Creating conditions to encourage Amanita to bind with a host

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thevoluntaryway
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Creating conditions to encourage Amanita to bind with a host

Post by thevoluntaryway » Thu Oct 22, 2020 5:44 pm

I've only begun using agar for mushroom spore germination and have never tried sprouting pine seeds but...

I think I've seen posts from people that have germinated Amanita spores on agar so...

If pine seeds were sprouted on something clean, like kitchen paper soaked with pure water (or only the minimum additional nutrients) and then placed onto agar that has already been colonised by Amanita mycelia, I'd like to think that would create a better than fair chance of Amanita binding with that seedling. The mycelia and root interaction might even be visably detectable.
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Re: Creating conditions to encourage Amanita to bind with a host

Post by amanitadreamer » Thu Oct 22, 2020 6:11 pm

thevoluntaryway wrote:
Thu Oct 22, 2020 5:44 pm
I've only begun using agar for mushroom spore germination and have never tried sprouting pine seeds but...

I think I've seen posts from people that have germinated Amanita spores on agar so...

If pine seeds were sprouted on something clean, like kitchen paper soaked with pure water (or only the minimum additional nutrients) and then placed onto agar that has already been colonised by Amanita mycelia, I'd like to think that would create a better than fair chance of Amanita binding with that seedling. The mycelia and root interaction might even be visably detectable.
We know that only established trees at least 4 years old are needed because the mycellium needs the sugars that are made through photosynthesis. We know that they need a specific pH but also we have found bacteria needed in the soil. We know that they process information through the mycellium and that unlike fungi that just break down substances, the ones that are mycorhyzzal need to perform communication functions in order to process information on what is needed from them in order to grow. There's a reason young trees and then much older trees work with them but we don't know what those reasons are. We know these relationships are highly complex and we have only scratched the surface on this, enough to know that we know almost nothing except how complex it is.
There is also no scientific proof to support the growth of mycellium but rather, the mold that grows on some mushrooms.
I'm not saying that mycellium and seedlings don't form their bond at that very early stage and that they help each other and then fruiting happens at year 3 or 4. That's as a good a hypothesis as any. Just saying it's only one of literally hundreds of possibilities. Having said that, all we are doing here is shooting in the dark and seeing what we get. I hope you keep us posted on your process and progress and it makes me happy someone else is thinking about growth in the ground and trying to experiment with those relationships.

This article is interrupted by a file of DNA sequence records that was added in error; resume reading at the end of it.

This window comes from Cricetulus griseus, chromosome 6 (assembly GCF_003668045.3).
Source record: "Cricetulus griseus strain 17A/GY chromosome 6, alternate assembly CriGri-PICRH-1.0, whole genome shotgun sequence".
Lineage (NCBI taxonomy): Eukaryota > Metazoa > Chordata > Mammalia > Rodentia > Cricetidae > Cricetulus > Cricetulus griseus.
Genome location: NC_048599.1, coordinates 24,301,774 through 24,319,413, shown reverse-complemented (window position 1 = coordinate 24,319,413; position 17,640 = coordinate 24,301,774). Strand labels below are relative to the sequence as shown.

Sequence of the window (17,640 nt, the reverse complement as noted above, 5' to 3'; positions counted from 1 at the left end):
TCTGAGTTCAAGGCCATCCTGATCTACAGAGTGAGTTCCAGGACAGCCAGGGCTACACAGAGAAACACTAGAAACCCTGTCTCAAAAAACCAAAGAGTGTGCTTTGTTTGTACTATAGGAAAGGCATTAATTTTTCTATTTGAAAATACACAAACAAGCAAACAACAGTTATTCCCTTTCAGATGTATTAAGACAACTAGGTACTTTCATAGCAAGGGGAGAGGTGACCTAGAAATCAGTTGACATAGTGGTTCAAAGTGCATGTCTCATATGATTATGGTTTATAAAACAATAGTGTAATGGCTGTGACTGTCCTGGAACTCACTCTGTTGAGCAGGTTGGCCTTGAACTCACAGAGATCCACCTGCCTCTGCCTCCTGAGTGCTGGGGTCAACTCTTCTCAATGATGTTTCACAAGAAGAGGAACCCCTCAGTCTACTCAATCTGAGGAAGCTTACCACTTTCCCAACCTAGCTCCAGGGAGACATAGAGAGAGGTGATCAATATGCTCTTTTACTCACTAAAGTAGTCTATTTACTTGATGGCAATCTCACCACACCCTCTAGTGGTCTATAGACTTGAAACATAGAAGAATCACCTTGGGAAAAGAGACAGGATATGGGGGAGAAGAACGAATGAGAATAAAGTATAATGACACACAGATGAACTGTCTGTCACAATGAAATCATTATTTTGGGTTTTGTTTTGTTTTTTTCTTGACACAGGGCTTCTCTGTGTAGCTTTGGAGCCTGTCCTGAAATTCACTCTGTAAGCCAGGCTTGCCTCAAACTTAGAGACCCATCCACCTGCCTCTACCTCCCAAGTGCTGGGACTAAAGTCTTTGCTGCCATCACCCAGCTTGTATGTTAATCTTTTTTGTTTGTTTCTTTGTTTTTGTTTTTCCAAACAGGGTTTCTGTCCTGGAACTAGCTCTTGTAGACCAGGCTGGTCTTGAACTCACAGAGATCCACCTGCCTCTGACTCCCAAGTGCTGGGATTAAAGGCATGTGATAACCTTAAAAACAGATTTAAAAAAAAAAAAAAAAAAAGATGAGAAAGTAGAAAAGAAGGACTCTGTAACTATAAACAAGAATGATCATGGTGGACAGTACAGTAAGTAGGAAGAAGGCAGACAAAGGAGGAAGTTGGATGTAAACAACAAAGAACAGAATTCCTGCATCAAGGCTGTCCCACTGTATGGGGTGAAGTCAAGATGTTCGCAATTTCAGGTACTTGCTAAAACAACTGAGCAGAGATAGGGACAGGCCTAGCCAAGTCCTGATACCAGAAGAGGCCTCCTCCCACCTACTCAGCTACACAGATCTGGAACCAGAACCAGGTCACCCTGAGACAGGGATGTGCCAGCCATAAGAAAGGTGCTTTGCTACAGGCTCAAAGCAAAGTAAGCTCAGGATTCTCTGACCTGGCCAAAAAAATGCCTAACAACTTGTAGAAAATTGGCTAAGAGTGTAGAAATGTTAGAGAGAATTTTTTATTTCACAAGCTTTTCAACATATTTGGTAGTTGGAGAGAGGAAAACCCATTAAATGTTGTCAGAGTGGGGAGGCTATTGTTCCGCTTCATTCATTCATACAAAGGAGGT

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Re: Creating conditions to encourage Amanita to bind with a host

Post by Rebis » Thu Nov 05, 2020 6:26 pm

thevoluntaryway wrote:
Thu Oct 22, 2020 5:44 pm
I've only begun using agar for mushroom spore germination and have never tried sprouting pine seeds but...

I think I've seen posts from people that have germinated Amanita spores on agar so...

If pine seeds were sprouted on something clean, like kitchen paper soaked with pure water (or only the minimum additional nutrients) and then placed onto agar that has already been colonised by Amanita mycelia, I'd like to think that would create a better than fair chance of Amanita binding with that seedling. The mycelia and root interaction might even be visably detectable.
Try it and see. If you don't experiment you will never know.

Good luck.
Rebis.

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Re: Creating conditions to encourage Amanita to bind with a host

Post by bigsalisr » Wed Jan 13, 2021 12:22 am

I thought that the amanita at one time did eat decay, but went extinct and came back getting its nourishment from the roots of coniferous trees and the trees let this happen because the amanita gives the trees oxygen, maybe. So wouldn’t root and mycelium need to merge and be almost or rather symbiotic?

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Re: Creating conditions to encourage Amanita to bind with a host

Post by bigsalisr » Wed Jan 13, 2021 12:24 am

This is intriguing!

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